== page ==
The bay window, projecting window, ventilator and rose window.   | Photo Credit: Apoorva Bhargava & Meera Iyer

The Bard had said ‘A rose by any other name would smell as sweet.’Likewise, the building named ‘Beaulieu,’ meaning ‘beautiful place’, would be as nice were it named something else.

‘Beaulieu’ was built by George Lancelot William Ricketts in the late 1860s. Lancelot Ricketts (as he was known) was born in Bengaluru in 1831 to an army captain who traced his ancestry to Hampshire in England. A man of many parts, he served in the government of the Maharaja as judge in the Court of Small Causes, Deputy Commissioner, the first Inspector General of Police in Mysore State, Inspector General of Forests and Plantations, and founder-editor of the Mysore Gazette, to name a few.

Did Ricketts name his house after the grand 13th century pile in Hampshire called the Beaulieu Palace House? Perhaps, but the fact that successive owners of the house have retained that name underscores the fact that it is entirely apt for this heritage building.

When Ricketts built ‘Beaulieu’, it was on a plot of more than 24 acres, which included wells, stables, a pond, and outhouses. Ricketts’s passion for plants and trees meant that the grounds served as an experimental farm where he grew rice, potatoes and cotton, reared sheep, and of course planted trees. His passion for trees seems to have rubbed off on his second son, George, who also served as a Conservator of Forests in Mysore State.

Striking presence

Today, the vast grounds have shrunk, the pond and wells are gone and we enter the premises from Palace Road rather than from the original entrance on the east which once overlooked Cubbon Park. But the building itself has retained much of its old grandeur. The combination of sloping roofs and flat roofs with decorative parapets at different levels is quite striking.

The most distinctive features are the two bay windows on the ground floor. Directly above them on the first floor are projecting windows with small embellished brackets and slender cast iron colonettes. Just for variety, projecting windows along the building’s side have pediments instead of flat hoods. The verandah along the front, defined by flat arches springing from twin-columns, has at some point been covered into a closed corridor.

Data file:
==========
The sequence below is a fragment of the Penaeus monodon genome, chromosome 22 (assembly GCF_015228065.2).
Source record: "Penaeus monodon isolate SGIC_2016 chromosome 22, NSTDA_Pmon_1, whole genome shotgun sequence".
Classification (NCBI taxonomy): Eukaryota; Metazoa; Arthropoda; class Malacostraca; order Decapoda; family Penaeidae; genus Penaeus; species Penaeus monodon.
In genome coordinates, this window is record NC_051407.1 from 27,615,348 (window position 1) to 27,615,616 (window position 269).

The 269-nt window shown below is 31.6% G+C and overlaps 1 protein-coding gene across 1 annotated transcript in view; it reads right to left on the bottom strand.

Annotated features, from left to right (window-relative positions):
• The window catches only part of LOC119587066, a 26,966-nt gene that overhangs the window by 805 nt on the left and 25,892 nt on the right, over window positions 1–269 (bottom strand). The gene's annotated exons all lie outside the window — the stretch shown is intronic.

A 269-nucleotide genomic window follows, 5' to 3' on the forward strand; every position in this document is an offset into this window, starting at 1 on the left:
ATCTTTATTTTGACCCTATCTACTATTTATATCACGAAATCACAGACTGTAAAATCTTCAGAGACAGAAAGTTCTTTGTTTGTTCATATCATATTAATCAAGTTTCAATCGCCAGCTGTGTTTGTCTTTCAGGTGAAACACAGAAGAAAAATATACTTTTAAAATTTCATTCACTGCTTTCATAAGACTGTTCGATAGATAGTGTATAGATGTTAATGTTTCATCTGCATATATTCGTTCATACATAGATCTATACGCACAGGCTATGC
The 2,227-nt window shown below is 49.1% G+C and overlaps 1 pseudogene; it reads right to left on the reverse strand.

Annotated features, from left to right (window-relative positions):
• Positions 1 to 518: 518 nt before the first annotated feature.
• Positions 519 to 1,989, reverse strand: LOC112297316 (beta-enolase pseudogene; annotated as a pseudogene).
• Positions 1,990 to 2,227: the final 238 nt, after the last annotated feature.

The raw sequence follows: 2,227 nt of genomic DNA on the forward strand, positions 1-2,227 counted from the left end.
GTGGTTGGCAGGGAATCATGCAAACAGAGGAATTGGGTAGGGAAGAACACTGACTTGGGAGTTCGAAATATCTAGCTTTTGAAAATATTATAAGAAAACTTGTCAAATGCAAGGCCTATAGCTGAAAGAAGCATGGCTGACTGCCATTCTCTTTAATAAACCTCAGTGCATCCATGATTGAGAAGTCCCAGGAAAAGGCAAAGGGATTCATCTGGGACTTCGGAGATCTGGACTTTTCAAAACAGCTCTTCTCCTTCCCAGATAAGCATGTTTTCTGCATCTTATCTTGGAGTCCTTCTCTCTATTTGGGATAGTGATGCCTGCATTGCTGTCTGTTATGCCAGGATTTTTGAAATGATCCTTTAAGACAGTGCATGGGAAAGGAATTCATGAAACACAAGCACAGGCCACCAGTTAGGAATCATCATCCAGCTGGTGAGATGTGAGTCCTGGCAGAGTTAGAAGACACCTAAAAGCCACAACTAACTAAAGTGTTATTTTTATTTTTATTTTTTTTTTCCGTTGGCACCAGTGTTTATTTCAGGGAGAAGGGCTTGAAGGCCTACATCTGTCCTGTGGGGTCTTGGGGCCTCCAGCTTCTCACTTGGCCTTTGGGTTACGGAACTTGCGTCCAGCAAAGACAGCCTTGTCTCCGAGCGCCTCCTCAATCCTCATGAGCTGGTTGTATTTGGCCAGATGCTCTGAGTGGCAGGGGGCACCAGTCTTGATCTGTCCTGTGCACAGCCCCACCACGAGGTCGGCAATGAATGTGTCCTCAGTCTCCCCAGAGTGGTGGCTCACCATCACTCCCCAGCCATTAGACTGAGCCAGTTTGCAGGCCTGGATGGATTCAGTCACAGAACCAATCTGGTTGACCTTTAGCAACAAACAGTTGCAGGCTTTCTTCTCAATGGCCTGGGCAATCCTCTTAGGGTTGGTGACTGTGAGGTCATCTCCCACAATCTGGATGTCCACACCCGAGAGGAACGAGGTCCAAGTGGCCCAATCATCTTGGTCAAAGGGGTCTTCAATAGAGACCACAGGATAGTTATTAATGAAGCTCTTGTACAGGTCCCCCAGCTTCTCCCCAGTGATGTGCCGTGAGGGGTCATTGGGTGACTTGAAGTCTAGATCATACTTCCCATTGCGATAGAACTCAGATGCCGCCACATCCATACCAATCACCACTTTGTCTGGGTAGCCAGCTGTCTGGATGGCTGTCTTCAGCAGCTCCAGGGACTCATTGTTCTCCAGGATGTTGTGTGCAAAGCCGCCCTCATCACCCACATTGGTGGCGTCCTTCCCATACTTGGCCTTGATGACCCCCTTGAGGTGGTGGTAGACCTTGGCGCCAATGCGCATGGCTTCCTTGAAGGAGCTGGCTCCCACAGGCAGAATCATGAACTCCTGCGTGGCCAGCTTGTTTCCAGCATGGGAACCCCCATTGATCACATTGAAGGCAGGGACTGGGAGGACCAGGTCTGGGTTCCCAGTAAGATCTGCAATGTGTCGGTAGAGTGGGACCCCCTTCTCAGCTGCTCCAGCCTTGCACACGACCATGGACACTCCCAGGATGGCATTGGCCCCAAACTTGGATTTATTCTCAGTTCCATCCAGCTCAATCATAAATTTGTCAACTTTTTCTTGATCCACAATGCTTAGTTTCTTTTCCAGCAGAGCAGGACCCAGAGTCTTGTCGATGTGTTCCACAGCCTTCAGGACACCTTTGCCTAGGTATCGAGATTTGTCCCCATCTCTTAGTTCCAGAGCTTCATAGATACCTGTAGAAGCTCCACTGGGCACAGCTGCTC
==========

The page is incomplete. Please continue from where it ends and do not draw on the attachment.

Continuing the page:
An entrance porch reminds us of how carriages once clattered up the sweeping driveway. Inside is a corridor-like room leading into two large halls on either side of it, both with high ceilings that we typically associate with old bungalows.

If the building looks somewhat plain, it is because some of its more ornate features have been lost. Photographs from the 1990s show barge boards with some incredibly ornamental, unusual fretwork instead of the monkey tops that became popular a few decades after ‘Beaulieu’ was built. Also missing are the decorative ridge tiles along the roof tops. But other little details emerge when you linger, such as the dentilled cornices, the circular windows in the gables, and the mouldings above the rectangular ventilators.

In 1900, Lancelot Ricketts sold ‘Beaulieu’ (much against his wife’s wishes) to the Mysore royal family who bought it for Princess Jayalakshmammanni, eldest daughter of Chamaraja Wodeyar X. In the throes of World War II, ‘Beaulieu’ was even briefly occupied by the army, as Leelavathi, daughter of Jayalakshmammanni, gave the house rent-free for the use of the military. In later years, portions of the grounds were sold to government and other entities and the house itself changed hands. Today, ‘Beaulieu’ is the office of the Chief Postmaster General, Karnataka Circle. INTACH is currently working on the conservation and restoration of a portion of this heritage building.

(The author is Convenor, INTACH-Bangalore Chapter, and a researcher)

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Printable version | May 6, 2021 9:21:57 PM |

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